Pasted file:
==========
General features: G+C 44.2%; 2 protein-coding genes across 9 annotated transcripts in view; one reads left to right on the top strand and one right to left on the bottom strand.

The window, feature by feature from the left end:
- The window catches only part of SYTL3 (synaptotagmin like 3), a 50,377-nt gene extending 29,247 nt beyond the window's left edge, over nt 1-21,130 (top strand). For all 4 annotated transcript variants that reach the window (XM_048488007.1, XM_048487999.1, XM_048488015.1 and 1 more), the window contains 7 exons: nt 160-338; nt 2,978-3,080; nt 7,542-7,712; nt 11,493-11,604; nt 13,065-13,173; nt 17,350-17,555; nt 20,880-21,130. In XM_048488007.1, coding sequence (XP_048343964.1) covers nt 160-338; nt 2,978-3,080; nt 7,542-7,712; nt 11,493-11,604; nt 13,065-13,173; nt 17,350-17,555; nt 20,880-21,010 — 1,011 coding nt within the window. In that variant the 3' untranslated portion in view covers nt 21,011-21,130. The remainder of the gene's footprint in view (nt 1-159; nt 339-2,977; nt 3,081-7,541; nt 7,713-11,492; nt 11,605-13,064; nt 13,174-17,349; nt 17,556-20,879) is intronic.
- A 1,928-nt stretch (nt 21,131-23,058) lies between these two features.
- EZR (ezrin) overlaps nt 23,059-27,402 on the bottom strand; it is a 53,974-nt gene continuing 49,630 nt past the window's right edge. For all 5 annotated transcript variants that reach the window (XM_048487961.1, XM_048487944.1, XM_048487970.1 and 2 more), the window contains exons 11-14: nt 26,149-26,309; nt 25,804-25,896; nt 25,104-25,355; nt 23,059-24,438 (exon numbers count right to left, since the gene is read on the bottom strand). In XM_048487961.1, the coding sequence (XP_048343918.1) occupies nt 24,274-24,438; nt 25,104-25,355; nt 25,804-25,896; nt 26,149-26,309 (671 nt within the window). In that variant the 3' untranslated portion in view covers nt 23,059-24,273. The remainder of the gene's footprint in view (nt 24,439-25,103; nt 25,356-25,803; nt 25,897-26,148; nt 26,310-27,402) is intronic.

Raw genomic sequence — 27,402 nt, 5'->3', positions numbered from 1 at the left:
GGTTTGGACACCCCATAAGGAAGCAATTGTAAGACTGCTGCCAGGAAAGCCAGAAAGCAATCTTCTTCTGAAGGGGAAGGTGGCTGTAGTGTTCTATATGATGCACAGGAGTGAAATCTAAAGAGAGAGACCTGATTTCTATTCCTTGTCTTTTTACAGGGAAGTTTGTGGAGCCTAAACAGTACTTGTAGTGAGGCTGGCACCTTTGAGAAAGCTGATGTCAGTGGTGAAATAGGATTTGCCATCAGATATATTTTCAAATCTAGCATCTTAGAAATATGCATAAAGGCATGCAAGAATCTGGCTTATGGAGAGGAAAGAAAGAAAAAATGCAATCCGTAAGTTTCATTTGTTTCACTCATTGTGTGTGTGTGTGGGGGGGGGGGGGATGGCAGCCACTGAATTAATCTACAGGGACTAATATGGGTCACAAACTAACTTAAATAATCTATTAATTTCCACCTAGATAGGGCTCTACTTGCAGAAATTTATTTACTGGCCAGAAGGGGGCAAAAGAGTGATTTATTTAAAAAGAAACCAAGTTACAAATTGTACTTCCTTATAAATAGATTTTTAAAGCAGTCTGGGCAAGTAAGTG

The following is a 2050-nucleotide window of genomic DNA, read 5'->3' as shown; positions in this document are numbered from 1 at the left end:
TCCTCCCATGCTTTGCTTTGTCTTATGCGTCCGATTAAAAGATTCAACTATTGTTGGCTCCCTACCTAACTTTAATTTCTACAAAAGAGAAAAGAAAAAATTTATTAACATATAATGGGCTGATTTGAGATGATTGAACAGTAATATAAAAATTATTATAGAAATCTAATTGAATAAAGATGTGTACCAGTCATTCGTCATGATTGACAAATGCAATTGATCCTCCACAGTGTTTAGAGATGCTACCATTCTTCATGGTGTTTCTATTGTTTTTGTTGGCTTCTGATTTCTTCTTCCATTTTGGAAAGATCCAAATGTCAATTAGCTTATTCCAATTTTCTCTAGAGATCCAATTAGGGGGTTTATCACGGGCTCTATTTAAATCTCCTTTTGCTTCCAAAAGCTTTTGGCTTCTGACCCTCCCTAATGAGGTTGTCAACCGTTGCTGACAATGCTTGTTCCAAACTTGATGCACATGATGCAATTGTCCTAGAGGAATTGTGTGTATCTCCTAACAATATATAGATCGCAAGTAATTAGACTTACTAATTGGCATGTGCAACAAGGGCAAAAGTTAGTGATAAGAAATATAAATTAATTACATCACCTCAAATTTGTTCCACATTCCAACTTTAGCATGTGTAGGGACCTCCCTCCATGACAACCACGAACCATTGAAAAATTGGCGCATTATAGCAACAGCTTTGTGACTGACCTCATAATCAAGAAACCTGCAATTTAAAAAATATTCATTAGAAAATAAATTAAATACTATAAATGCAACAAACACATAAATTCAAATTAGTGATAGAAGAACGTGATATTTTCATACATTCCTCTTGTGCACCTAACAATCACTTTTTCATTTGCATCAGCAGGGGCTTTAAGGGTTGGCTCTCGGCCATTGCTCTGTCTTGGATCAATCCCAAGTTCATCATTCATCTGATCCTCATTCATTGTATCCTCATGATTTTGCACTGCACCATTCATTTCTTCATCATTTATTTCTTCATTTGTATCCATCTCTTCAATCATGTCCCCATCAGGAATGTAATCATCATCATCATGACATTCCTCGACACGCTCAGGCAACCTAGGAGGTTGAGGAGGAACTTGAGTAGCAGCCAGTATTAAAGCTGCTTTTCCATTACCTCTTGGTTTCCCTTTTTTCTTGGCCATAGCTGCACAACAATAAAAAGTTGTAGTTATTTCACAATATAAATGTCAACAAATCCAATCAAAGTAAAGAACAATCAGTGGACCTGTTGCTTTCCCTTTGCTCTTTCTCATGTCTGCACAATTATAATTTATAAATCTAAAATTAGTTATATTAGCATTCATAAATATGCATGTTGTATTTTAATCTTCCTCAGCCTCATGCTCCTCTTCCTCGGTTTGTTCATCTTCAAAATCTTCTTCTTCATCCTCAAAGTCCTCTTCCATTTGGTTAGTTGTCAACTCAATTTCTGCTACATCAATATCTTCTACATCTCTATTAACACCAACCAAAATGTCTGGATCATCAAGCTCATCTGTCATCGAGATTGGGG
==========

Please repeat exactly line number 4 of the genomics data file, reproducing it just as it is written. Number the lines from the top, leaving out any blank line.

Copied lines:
- A 1,928-nt stretch (nt 21,131-23,058) lies between these two features.